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By Associated Press
LOS ANGELES – Dozens of Federal and Local Authorities The staff searched Friday for a 15-year-old boy who was currently in a murder trial his mother escaped from a Southern California prison.
Ike Souzer fled the Orange County Juvenile Hall and somehow got into a prison rooftop and jumped a fence shortly after midnight on Friday, said Steve Sentman, the county's chief probation officer.
The prison staff spotted Souzer on the roof, sounding an alarm throughout the facility and calling the sheriff's office
Sheriff Captain Mike Peters said the MPs were "very quick" to respond, but Souzer was able to escape the arrest.
The sheriff's office published surveillance records that showed Souzer to an appar. Shortly after escaping, he had a sore leg and then walked casually away from the establishment path. The six-foot, 200-pound teenager wore red pants and a white shirt.
"We are still looking for and expanding our search," said Peters at a press conference. "We track every possible lane and make sure no stone is at stake."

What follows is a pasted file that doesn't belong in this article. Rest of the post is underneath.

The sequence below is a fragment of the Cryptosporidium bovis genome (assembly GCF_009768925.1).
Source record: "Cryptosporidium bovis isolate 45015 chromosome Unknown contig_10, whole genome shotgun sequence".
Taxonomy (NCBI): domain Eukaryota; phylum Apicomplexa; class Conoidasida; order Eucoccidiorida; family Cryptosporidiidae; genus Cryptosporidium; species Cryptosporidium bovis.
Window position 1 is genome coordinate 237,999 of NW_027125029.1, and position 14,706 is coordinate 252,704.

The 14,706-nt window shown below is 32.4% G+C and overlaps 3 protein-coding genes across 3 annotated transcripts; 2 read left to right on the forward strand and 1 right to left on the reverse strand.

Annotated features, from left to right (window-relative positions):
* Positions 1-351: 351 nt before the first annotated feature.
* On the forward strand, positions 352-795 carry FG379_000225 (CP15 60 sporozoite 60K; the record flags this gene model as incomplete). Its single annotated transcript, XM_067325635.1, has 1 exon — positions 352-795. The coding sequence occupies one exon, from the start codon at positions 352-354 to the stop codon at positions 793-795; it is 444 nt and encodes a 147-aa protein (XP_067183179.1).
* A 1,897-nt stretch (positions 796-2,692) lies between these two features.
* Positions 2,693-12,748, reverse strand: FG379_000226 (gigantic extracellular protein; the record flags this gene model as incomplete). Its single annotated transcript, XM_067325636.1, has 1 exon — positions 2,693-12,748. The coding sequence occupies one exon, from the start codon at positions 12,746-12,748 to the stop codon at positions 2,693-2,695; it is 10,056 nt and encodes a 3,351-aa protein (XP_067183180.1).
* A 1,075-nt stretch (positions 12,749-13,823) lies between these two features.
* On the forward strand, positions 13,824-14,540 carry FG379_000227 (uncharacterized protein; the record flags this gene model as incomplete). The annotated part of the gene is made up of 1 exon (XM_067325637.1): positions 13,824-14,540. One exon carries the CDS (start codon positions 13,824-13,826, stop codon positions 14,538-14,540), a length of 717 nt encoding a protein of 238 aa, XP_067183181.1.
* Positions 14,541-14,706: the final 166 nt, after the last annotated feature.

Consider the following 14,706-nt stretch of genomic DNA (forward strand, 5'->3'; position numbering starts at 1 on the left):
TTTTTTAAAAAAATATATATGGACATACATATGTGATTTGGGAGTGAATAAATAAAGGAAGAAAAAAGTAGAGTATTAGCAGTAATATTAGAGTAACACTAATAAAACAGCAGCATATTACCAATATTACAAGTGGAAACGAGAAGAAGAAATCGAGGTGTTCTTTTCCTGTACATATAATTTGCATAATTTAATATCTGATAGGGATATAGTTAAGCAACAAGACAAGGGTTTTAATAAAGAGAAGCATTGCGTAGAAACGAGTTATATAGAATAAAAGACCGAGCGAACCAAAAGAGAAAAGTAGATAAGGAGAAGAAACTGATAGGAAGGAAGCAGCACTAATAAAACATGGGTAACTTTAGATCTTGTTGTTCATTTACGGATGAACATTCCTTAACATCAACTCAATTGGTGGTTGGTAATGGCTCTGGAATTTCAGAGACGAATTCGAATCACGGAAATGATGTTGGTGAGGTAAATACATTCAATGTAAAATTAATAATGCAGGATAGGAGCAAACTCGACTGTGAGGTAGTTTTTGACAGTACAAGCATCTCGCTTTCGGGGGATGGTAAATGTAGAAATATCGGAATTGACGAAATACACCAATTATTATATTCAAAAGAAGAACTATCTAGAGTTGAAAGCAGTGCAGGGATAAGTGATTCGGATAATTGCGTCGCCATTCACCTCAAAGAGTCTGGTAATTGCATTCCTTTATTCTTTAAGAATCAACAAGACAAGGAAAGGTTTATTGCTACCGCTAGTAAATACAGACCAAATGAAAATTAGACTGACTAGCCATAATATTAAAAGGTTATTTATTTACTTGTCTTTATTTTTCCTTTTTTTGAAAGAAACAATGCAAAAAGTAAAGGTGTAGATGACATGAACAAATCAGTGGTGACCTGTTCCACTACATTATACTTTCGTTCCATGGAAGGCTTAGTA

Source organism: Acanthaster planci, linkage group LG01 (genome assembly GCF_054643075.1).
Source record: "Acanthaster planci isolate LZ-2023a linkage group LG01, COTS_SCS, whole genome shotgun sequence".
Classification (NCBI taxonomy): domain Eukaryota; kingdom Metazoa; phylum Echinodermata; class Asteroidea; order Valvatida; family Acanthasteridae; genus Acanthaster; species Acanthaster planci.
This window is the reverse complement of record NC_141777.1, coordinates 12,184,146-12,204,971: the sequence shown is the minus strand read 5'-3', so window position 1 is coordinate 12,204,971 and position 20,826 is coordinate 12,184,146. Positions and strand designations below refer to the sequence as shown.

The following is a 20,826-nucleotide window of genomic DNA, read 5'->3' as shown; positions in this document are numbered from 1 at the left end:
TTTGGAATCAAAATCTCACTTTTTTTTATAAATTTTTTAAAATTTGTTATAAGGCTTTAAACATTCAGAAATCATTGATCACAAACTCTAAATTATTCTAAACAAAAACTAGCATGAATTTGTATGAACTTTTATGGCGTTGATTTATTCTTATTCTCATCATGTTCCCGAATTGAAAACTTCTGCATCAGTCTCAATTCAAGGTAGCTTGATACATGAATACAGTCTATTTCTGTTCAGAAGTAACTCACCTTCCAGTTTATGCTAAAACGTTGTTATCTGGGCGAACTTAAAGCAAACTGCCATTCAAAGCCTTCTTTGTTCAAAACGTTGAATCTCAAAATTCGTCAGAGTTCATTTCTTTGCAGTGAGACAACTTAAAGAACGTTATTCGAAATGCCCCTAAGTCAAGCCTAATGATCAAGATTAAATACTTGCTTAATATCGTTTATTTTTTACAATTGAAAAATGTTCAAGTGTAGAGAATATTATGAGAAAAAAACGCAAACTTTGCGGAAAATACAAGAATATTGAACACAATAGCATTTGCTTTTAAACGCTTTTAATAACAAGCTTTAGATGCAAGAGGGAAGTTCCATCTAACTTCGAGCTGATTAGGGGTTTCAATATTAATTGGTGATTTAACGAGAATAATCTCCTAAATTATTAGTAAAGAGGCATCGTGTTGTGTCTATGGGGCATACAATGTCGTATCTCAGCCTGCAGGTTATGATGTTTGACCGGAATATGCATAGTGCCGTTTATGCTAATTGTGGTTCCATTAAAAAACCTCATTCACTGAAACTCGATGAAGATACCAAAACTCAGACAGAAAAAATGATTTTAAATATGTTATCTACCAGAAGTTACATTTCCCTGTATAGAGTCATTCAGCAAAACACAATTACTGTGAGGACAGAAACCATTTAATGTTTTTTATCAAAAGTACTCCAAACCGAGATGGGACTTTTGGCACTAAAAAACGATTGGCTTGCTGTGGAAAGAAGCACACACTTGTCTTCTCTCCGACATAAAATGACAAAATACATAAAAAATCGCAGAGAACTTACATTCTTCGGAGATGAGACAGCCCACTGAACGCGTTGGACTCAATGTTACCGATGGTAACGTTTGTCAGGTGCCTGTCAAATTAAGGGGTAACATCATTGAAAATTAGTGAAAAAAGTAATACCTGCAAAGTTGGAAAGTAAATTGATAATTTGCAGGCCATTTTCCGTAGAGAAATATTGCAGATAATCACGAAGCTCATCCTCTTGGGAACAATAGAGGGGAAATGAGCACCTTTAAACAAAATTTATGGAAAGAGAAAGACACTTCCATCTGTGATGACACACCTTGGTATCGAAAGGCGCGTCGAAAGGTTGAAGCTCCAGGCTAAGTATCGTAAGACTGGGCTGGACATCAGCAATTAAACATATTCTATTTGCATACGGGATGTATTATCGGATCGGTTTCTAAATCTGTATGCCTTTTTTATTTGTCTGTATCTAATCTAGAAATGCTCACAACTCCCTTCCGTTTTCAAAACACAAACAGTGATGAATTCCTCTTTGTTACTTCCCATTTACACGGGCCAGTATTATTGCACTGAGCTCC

He said the FBI and the US Marshals Service have joined the search.
There is no evidence that Souzer was armed outside the public should call 911 if they believe they have discovered him, Peters said.
"We just want it to be brought back to safety," he said.
Sentman said it was the first escape from the 434-bed facility in After two decades, it is being investigated how it came about.
Souzer has been in detention since he was 13 when he was arrested on suspicion of the fatal spines of his mother, 48-year-old Barbra Scheuer-Souzer. His escape took place in the middle of Souzer's trial of a homicide jail, Kimberly Edds, a spokeswoman for the prosecutor said.
Souzer's public defender, David Hammond, did not respond immediately to a request for comment Friday.
A Gofundme site for Scheuer-Souzer says she was so good at helping her son with autism, that she went back to school to help others with the condition, and just before she graduated University of California at Los Angeles. 19659007] "Through her unconditional love and commitment, she helped her son move from non-verbal to verbal status," the site said. "Their whole goal was to help their son and the autistic community by giving something back to others and serving them."
Scheuer-Souzer had three other adult children and three grandchildren.